Pets are meant to be companion animals. Over thousands of years, pets have been selectively bred to depend on humans for sustenance, shelter, and love. Long periods of time in a cage or kennel are counter to how a dog or cat is supposed to live its life. While there is not a set “time limit” for adoptable pets, there will likely come a time when they begin exhibiting symptoms of chronic stress. These symptoms sometimes can worsen to the point where an animal shuts down and refuses to interact with people, eat or drink, groom, or sometimes even to stand up. Likewise, sometimes the chronic stress can manifest as aggression, or an animal may become hyper-territorial of its living space, refusing to allow volunteers or staff near it for cleaning, enrichment, or affection. They may begin to exhibit neuroses such as constant vocalization, spinning in circles, jumping off the walls, or turning their stress into the destruction of their bed, dishes, toys, or even hurting themselves. It’s undeniable that forcing them to continue an existence in that environment is cruel.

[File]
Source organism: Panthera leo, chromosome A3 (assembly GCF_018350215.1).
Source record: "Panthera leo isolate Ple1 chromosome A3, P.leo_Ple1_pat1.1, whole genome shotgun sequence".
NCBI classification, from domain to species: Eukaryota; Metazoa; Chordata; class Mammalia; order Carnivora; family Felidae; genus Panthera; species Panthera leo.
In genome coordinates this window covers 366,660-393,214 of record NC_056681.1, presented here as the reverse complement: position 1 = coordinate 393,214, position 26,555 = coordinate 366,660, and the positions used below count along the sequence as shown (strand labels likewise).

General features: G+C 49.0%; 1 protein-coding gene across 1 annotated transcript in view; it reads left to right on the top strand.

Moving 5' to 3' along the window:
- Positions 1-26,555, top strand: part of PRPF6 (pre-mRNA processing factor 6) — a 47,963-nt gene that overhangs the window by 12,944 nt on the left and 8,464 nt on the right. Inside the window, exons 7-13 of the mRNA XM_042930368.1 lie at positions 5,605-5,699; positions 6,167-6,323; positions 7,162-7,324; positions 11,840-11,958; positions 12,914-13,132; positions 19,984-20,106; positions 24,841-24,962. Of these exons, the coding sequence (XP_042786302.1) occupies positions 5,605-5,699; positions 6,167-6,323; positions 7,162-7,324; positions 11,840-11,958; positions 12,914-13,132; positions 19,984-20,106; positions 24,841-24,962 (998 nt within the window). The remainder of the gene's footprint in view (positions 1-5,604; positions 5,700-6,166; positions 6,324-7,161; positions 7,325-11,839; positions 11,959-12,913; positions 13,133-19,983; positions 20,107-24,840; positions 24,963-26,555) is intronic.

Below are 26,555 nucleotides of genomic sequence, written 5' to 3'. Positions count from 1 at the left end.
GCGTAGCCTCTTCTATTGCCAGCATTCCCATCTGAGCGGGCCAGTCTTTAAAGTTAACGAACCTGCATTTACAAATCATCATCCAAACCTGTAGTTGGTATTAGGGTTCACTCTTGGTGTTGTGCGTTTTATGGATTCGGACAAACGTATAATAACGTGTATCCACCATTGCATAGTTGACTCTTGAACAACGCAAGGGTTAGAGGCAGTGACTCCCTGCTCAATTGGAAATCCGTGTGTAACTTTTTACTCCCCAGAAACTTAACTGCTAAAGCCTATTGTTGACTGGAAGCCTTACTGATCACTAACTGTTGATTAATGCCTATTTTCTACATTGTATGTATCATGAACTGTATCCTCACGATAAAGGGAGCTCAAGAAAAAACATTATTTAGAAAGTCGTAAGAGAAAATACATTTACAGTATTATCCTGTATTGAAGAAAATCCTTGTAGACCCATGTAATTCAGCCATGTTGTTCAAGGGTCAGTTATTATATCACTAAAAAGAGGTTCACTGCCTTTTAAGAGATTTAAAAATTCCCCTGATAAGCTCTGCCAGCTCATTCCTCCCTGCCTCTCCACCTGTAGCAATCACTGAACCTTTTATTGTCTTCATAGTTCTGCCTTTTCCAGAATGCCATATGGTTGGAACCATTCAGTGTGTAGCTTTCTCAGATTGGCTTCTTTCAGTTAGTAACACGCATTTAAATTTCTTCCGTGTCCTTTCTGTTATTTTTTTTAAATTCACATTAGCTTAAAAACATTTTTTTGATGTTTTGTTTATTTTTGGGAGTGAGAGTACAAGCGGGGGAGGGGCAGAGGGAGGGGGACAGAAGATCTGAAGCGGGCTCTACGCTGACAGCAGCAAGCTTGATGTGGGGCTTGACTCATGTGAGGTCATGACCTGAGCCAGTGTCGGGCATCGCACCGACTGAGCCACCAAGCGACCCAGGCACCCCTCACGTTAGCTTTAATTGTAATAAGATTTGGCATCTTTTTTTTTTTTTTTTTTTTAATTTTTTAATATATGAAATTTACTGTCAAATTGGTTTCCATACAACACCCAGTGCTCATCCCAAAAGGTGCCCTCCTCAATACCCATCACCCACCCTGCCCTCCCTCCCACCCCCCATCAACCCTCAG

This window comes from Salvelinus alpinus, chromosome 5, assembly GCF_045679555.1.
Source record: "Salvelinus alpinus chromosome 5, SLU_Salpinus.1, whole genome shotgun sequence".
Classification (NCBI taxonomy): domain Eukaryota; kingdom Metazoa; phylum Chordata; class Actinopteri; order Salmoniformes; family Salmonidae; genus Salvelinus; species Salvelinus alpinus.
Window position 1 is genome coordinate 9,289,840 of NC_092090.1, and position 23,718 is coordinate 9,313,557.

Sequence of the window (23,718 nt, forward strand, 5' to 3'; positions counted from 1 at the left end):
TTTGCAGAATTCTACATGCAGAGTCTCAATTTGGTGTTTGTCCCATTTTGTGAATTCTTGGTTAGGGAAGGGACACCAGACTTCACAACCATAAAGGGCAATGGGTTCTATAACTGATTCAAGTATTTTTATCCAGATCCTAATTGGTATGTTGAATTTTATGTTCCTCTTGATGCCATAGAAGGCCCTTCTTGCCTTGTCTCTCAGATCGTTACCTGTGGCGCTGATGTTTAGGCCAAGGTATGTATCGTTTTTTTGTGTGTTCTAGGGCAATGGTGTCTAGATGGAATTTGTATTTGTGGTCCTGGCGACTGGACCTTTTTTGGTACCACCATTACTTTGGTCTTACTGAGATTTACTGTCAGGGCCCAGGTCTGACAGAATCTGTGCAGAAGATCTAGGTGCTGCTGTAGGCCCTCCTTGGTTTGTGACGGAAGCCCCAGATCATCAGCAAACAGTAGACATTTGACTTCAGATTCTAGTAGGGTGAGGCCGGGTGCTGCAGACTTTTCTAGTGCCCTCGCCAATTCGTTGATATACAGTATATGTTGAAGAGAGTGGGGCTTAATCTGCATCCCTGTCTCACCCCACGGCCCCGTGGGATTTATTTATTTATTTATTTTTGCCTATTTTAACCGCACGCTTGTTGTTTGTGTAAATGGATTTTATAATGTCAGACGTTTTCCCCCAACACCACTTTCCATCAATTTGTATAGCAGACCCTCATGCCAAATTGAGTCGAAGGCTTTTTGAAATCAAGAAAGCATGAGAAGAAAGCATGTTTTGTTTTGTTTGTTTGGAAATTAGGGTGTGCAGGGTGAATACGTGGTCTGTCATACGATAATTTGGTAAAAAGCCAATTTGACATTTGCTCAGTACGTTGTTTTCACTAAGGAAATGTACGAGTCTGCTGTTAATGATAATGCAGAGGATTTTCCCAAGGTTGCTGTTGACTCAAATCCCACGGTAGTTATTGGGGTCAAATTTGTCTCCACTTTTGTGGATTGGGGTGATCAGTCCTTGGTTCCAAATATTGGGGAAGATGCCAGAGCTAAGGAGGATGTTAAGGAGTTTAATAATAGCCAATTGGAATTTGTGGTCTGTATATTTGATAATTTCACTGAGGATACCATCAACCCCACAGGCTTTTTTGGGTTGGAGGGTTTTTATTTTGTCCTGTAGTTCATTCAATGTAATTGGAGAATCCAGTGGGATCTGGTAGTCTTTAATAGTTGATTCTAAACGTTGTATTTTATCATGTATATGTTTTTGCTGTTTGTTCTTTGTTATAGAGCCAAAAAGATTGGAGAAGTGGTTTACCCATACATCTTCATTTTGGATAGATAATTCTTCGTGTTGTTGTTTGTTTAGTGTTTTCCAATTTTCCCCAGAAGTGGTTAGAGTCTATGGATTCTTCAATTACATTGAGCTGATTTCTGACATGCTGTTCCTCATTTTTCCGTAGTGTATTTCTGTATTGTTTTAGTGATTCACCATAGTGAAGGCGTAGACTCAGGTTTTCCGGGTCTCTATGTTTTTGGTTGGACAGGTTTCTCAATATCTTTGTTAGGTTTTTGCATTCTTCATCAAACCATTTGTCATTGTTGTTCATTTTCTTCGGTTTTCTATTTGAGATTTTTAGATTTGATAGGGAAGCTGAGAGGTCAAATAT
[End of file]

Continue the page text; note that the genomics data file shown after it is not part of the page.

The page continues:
At the first sign chronic stress, we submit these pets to rescue groups who can rehabilitate them in a foster home. Sometimes we have a foster home available here. However, with the limited visibility of a foster pet, finding them a home could take months of bringing them to Showcase and Adoption Events. It’s very hard on the pet and it’s also very hard on our fosters to utilize them in such a way. What a stressed out pet needs more than anything in that situation is a home to call their own. Shuffling them from foster to foster or rescue to rescue isn’t in their best interest. At some point, euthanasia is the kindest thing a person can offer if no home is available.